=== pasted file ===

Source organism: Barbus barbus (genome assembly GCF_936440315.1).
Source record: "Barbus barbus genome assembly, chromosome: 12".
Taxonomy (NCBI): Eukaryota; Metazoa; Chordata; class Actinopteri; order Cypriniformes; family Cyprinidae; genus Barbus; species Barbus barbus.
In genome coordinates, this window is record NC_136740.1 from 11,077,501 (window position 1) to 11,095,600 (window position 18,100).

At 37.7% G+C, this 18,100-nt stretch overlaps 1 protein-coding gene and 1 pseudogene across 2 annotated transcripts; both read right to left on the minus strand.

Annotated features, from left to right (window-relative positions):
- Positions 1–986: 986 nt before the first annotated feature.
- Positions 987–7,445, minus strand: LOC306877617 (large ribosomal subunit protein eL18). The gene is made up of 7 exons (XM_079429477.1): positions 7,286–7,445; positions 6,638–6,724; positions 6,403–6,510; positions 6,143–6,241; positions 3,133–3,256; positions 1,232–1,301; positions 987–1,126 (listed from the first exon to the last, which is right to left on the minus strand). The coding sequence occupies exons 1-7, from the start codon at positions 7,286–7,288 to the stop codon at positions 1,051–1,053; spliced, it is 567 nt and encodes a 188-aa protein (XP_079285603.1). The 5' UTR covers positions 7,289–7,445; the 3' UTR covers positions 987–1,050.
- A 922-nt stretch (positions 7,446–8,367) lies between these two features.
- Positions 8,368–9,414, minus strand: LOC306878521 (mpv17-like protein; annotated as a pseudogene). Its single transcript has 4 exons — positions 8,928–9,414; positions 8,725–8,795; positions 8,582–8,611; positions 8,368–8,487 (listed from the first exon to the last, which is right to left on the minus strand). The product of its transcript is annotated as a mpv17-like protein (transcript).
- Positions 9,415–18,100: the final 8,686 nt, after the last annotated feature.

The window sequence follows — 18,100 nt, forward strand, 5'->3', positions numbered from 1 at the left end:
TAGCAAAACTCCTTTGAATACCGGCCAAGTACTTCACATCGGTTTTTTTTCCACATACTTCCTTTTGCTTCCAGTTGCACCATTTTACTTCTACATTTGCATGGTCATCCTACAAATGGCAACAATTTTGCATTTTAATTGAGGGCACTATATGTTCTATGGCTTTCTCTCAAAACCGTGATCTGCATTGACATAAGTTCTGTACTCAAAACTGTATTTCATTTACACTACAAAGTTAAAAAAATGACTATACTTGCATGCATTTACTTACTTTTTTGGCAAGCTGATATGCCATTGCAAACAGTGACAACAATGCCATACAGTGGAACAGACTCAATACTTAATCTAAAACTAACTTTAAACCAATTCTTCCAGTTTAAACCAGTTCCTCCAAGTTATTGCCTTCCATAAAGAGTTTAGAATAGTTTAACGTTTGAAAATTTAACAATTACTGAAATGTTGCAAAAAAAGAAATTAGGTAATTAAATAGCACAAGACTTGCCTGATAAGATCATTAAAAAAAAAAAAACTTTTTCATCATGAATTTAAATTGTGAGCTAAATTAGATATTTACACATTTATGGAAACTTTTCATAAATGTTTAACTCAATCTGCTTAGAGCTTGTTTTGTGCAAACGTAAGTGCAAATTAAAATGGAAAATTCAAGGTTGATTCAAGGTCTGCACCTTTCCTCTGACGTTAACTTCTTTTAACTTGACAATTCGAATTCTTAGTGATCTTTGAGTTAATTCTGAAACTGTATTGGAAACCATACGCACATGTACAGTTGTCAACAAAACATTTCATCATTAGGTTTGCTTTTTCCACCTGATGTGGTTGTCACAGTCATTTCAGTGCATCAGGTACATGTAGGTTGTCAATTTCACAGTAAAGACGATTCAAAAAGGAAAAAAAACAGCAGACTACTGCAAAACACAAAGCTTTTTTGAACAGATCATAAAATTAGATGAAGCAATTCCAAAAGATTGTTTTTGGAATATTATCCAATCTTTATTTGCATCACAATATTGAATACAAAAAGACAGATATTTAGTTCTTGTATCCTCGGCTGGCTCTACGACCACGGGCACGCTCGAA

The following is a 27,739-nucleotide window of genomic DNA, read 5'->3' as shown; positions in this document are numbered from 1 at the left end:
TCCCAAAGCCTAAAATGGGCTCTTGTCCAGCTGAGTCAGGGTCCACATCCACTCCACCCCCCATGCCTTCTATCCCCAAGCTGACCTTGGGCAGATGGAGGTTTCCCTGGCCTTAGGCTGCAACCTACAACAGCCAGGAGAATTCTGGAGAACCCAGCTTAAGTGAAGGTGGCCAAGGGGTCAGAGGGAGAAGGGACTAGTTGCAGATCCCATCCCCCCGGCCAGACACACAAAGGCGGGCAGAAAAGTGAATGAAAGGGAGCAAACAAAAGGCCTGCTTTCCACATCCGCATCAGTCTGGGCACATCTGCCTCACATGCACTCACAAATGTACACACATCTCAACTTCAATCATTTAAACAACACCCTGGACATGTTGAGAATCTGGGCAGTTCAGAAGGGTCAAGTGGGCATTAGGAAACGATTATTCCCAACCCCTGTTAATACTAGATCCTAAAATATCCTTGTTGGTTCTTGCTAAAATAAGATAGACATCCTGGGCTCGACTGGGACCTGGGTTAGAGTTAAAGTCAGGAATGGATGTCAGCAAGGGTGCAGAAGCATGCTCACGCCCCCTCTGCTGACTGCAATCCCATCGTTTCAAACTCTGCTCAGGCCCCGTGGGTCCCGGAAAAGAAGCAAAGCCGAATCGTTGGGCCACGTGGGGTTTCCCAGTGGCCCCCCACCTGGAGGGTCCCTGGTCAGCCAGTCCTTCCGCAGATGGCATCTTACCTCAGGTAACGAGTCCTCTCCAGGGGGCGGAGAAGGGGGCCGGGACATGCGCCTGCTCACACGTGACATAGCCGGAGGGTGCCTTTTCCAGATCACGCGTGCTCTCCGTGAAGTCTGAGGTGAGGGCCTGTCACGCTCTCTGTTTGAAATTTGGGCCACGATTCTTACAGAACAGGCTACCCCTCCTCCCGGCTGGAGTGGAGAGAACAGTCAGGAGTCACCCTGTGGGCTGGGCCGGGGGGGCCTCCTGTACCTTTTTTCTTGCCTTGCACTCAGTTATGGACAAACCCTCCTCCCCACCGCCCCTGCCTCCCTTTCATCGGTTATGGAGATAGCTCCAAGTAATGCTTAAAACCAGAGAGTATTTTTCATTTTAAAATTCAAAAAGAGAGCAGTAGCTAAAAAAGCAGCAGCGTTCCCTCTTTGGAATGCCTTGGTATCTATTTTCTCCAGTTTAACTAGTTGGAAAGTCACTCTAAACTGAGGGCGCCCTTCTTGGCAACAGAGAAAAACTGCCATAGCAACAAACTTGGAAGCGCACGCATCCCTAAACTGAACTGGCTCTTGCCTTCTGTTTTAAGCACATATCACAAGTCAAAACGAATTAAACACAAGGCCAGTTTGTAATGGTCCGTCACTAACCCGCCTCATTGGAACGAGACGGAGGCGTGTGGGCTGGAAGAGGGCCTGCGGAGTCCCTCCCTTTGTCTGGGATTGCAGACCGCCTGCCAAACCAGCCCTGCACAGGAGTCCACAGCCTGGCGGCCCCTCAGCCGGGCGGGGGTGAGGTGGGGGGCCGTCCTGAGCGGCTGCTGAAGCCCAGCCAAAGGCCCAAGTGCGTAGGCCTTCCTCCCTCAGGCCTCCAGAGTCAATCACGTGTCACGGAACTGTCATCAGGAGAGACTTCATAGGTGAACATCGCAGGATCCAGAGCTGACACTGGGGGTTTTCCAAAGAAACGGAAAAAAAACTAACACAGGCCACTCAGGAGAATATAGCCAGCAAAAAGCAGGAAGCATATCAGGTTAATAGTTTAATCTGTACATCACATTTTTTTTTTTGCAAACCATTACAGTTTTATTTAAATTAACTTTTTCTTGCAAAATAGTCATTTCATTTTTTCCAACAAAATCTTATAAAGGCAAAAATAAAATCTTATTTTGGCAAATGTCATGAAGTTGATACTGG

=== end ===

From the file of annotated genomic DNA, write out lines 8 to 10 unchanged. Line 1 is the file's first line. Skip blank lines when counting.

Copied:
- Positions 987–7,445, minus strand: LOC306877617 (large ribosomal subunit protein eL18). The gene is made up of 7 exons (XM_079429477.1): positions 7,286–7,445; positions 6,638–6,724; positions 6,403–6,510; positions 6,143–6,241; positions 3,133–3,256; positions 1,232–1,301; positions 987–1,126 (listed from the first exon to the last, which is right to left on the minus strand). The coding sequence occupies exons 1-7, from the start codon at positions 7,286–7,288 to the stop codon at positions 1,051–1,053; spliced, it is 567 nt and encodes a 188-aa protein (XP_079285603.1). The 5' UTR covers positions 7,289–7,445; the 3' UTR covers positions 987–1,050.
- A 922-nt stretch (positions 7,446–8,367) lies between these two features.
- Positions 8,368–9,414, minus strand: LOC306878521 (mpv17-like protein; annotated as a pseudogene). Its single transcript has 4 exons — positions 8,928–9,414; positions 8,725–8,795; positions 8,582–8,611; positions 8,368–8,487 (listed from the first exon to the last, which is right to left on the minus strand). The product of its transcript is annotated as a mpv17-like protein (transcript).